Irish Times view on climate action in Ireland: A transformative plan
Robust carbon accounting will require that methane from cattle and sheep be reduced
The commitment to an average 7 per cent a year emissions reduction from 2021 to 2030 ranks us among leading EU states and matches the European Green Deal. Photograph: iStock
The climate action elements in the programme for government are unprecedented in ambition. If implemented vigorously and backed by transparency on how each sector is performing, it will transform the economy and society for the good.
There is a need for honesty on how that will be achieved. It will be costly and hugely disruptive, but the result will be a collective embracing of sustainability, much better quality of life in urban spaces, a more balanced approach to land use, less air pollution and a start on halting appalling decline in biodiversity – all to be done in less than a decade to avoid dangerous tipping points triggered by an overheating world.
The commitment to an average 7 per cent a year emissions reduction from 2021 to 2030 ranks us among leading EU states and matches the European Green Deal. Decarbonisation and shifting away from fossil fuels takes time to translate into big CO2 reductions, so pragmatism in averaging the cut up to 2030 is warranted. Yet there are also worrying aspects: insufficient costings, lack of targets and policy elements which are aspirational.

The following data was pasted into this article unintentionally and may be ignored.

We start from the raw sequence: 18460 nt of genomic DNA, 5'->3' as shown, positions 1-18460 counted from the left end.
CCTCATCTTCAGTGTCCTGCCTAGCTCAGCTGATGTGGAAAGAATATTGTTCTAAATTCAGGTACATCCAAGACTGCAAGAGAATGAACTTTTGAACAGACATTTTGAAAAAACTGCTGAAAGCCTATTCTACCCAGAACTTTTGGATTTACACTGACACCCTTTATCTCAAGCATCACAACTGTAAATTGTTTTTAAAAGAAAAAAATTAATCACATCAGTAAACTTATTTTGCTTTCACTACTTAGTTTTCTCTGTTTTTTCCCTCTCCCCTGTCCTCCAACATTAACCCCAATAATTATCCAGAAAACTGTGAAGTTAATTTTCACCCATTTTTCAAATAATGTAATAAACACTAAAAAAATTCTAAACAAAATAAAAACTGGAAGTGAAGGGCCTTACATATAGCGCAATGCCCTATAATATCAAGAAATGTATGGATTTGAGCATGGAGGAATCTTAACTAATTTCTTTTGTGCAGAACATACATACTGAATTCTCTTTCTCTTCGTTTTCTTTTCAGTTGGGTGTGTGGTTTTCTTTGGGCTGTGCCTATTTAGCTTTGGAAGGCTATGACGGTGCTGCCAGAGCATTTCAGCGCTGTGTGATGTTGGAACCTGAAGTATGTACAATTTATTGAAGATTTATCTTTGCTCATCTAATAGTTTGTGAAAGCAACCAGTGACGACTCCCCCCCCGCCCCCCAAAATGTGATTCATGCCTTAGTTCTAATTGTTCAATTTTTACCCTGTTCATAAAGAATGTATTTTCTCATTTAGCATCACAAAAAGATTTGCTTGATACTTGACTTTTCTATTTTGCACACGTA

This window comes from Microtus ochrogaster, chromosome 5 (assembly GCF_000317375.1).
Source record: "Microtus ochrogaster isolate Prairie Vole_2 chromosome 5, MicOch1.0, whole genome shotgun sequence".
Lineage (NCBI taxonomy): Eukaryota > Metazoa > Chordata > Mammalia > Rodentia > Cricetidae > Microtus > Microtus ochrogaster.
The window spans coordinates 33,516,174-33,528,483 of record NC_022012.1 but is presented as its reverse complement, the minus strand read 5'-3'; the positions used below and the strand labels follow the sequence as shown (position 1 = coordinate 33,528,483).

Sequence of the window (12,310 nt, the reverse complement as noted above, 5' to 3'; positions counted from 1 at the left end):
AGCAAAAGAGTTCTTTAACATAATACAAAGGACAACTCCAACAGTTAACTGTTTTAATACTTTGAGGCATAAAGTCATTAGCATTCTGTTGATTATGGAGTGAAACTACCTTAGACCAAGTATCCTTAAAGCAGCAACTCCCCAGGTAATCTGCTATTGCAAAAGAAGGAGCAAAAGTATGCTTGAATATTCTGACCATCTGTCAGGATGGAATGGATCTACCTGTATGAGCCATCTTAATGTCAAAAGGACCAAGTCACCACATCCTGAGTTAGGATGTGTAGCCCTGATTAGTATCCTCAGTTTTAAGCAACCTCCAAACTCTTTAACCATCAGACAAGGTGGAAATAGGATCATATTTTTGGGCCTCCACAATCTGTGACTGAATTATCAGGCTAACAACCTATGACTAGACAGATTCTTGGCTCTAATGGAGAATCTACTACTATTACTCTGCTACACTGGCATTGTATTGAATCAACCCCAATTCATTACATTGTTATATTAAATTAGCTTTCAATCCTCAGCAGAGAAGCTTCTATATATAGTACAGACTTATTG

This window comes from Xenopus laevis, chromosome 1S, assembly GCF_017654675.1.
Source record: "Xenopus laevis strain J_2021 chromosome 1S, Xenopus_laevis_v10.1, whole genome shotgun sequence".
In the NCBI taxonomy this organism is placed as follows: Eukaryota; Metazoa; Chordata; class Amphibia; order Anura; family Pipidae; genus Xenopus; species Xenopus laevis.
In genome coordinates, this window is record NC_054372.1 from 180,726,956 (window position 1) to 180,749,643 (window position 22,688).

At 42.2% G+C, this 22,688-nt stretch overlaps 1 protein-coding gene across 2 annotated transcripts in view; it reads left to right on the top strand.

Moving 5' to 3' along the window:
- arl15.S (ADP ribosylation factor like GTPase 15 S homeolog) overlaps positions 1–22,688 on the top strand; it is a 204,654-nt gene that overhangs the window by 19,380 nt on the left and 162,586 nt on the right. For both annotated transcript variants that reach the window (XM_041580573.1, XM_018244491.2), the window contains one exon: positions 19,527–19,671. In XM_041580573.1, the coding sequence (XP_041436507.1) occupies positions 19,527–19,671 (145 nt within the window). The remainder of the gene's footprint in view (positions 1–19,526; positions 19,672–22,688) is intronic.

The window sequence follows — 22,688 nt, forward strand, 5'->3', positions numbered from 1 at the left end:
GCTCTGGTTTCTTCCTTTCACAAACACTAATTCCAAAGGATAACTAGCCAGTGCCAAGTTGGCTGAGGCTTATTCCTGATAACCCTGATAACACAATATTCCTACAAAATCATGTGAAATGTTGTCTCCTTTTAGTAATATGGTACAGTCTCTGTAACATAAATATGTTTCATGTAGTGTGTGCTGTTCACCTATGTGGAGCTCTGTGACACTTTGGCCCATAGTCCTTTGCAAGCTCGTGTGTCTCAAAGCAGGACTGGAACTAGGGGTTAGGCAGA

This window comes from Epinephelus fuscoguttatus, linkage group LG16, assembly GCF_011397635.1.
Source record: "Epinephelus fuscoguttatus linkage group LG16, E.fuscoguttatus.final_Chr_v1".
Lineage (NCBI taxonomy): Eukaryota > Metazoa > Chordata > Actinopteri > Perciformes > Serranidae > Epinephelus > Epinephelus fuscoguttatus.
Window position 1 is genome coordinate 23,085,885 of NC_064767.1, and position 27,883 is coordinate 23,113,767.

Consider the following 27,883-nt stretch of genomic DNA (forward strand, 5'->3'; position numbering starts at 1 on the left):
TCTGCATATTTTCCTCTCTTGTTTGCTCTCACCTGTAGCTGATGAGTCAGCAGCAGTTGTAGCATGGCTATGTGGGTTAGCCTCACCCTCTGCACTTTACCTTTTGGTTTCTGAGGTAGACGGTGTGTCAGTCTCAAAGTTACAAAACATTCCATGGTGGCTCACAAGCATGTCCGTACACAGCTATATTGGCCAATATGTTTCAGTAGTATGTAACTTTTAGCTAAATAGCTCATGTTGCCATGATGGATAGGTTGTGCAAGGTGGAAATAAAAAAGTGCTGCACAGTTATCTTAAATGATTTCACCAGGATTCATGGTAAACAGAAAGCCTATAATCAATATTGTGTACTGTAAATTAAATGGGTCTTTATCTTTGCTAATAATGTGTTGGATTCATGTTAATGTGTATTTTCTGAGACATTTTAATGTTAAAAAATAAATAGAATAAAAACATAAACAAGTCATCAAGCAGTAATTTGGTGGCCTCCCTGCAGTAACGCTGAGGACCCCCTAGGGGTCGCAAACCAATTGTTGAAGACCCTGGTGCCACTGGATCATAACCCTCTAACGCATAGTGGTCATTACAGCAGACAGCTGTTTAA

Fears agriculture would be exempted are allayed by reference to every sector contributing to meeting the overall target. Supports targeted at family farms and rewards for environmental stewardship mean the transition is realisable while retaining food production close to the heart of the economy. Robust carbon accounting will require, however, that methane from cattle and sheep be reduced, which is likely to see a reduction in herd numbers.
All of this makes a very strong case for Green Party members to endorse participation in government. Such is the polarisation around the scale of action needed to save the planet, those who support this approach will have to fight hard to win the argument in favour of an imperfect deal. For Fine Gael and Fianna Fáil, it is an opportunity to embrace part of the change agenda demanded by the electorate and stabilise Irish politics at a time of immense uncertainty.